‘Lords of Salem’ Gets a Synopsis, Some Creepy Effects Work, and All the Info You Could Want

Rob Zombie is stepping into the world of original horror filmmaking with Lords of Salem, and it’s probably hip to mock it, but there’s something great about Satanic messages in vinyl records that spin mysteriously backward – even if that idea itself isn’t all that original.

Fortunately for those genuinely interested (and those interested in more fodder for their mockery), Zombie has unleashed a ton of information about the film including a synopsis, some location scouting photographs, a few shots of a creepy mask being made by Wayne Toth (for all you special make-up effects nerds out there), and a long-form Q&A about the project.

CHUD has gathered all of this together in one handy post, and here’s the synopsis (originally via Shock Til You Drop):

Heidi, a blond rock chick, DJs at a local radio station, and together with the two Hermans (Whitey and Munster) forms part of the “Big H Radio Team.”

A mysterious wooden box containing a vinyl record arrives for Heidi, a gift of the Lords. She assumes it’s a rock band on a mission to spread the word. As Heidi and Whitey play the Lord’s record, it starts to play backwards, and Heidi experiences a flashback to a past trauma.

Later, Whitey plays the Lord’s record, dubbing them the Lords of Salem, and to his surprise, the record plays normally and is a massive hit with his listeners.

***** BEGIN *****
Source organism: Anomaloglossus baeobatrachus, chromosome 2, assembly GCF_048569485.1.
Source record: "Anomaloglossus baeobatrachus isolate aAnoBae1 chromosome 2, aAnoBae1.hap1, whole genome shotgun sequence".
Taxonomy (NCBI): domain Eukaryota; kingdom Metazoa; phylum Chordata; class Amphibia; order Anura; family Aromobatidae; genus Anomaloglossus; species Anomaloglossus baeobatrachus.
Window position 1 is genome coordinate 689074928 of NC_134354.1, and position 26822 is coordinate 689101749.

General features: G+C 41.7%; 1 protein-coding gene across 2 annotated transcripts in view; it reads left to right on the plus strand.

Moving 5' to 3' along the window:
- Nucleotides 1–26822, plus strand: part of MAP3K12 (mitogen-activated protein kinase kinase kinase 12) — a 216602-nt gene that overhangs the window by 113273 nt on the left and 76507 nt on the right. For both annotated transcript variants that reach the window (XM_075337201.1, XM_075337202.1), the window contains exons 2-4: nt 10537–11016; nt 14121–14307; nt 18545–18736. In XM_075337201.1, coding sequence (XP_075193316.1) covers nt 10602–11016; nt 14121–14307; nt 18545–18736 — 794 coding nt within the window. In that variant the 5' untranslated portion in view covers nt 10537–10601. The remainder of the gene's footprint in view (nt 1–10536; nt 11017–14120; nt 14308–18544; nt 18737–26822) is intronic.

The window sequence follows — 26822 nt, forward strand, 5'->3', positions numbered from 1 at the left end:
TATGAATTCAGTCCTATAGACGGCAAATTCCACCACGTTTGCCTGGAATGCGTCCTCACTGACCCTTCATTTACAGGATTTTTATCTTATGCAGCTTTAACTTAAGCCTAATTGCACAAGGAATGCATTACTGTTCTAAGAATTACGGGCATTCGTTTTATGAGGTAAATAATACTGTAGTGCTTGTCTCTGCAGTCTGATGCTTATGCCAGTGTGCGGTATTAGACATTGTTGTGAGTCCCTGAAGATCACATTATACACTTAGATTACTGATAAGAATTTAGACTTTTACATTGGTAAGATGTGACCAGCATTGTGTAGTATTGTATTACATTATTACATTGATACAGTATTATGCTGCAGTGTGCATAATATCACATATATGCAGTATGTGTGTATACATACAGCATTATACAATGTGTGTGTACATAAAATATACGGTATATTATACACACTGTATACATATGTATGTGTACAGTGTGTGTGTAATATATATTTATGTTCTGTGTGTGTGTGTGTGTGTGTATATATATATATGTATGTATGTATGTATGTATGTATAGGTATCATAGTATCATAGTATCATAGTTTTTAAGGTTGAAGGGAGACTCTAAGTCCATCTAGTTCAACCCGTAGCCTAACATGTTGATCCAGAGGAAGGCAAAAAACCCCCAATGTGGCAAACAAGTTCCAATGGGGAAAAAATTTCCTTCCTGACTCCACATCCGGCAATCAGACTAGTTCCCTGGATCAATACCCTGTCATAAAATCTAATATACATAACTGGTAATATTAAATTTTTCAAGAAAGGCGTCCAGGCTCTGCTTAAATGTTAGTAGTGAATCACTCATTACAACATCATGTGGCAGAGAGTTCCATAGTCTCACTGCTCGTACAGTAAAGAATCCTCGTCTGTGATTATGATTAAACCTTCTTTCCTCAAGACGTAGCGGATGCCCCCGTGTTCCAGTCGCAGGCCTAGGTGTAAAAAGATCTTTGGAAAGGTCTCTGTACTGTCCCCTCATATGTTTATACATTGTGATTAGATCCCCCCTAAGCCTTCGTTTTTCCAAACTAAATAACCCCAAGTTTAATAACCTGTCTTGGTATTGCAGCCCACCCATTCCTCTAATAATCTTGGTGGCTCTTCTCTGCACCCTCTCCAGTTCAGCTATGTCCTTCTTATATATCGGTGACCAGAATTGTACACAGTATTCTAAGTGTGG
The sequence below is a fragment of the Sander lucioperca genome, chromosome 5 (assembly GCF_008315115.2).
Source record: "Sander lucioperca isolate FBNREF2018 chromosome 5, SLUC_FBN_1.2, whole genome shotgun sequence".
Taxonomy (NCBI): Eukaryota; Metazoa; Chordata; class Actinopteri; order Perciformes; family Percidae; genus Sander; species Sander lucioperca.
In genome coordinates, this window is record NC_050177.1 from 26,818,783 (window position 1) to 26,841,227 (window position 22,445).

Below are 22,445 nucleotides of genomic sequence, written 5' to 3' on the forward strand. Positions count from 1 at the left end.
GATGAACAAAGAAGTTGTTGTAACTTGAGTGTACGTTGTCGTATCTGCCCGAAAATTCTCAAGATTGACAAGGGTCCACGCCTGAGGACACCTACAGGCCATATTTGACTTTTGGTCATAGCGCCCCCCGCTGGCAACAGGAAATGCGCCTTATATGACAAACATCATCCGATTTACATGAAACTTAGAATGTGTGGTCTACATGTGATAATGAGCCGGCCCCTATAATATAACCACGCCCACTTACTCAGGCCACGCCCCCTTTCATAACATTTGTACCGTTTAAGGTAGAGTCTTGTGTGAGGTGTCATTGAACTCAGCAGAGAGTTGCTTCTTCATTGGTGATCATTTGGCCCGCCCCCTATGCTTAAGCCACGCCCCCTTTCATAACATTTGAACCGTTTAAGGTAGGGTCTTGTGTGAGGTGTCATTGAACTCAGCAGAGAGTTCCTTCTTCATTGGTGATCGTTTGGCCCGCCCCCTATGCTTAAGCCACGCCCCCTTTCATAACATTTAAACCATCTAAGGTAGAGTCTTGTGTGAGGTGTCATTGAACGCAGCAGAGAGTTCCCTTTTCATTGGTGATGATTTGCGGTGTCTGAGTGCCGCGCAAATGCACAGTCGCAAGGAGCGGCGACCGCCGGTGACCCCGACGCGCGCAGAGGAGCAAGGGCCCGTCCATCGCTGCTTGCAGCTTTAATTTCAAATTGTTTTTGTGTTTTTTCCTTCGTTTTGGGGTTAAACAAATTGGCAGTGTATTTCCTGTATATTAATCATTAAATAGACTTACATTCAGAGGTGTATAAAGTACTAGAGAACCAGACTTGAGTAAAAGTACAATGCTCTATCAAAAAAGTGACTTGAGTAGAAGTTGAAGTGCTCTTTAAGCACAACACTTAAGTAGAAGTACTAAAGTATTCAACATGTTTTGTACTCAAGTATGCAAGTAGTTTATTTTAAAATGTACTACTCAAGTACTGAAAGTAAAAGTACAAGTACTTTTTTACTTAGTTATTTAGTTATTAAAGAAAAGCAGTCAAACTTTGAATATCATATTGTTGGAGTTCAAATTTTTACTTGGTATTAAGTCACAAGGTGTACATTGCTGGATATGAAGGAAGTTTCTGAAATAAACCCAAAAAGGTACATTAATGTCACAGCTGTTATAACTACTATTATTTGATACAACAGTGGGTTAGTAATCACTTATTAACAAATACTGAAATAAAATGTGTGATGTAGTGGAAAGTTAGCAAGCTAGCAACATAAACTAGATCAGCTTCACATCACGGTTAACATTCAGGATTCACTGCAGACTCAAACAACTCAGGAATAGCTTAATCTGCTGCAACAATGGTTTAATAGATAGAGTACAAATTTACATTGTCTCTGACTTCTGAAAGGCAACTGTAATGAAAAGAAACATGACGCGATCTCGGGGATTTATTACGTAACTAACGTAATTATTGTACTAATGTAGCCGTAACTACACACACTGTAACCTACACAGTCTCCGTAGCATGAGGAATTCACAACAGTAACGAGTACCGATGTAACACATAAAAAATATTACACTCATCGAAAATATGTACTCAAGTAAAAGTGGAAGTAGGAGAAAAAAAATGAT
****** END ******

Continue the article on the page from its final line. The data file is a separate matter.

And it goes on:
The arrival of another wooden box from the Lords presents the Big H team with free tickets, posters and records to host a gig in Salem. Soon, Heidi and her cohorts is far from the rock spectacle they’re expecting. The original Lords or Salem are returning and they’re out for blood.

“The Two Hermans” was a folk band I knew back in high school.

There is definitely some rotting cheese to be found here, but with a project like this, it’s all in the execution. If audiences have lambasted Zombie for a lack of subtlety or craftsmanship since Devil’s Rejects, this might be a perfect opportunity for him to respond to that my making a truly tense slow-burn flick. Here’s hoping he does.

What say you?

A veteran of writing about movies for nearly a decade, Scott Beggs has been the Managing Editor of Film School Rejects since 2009. Despite speculation, he is not actually Walter Mathau's grandson. See? He can't even spell his name right.

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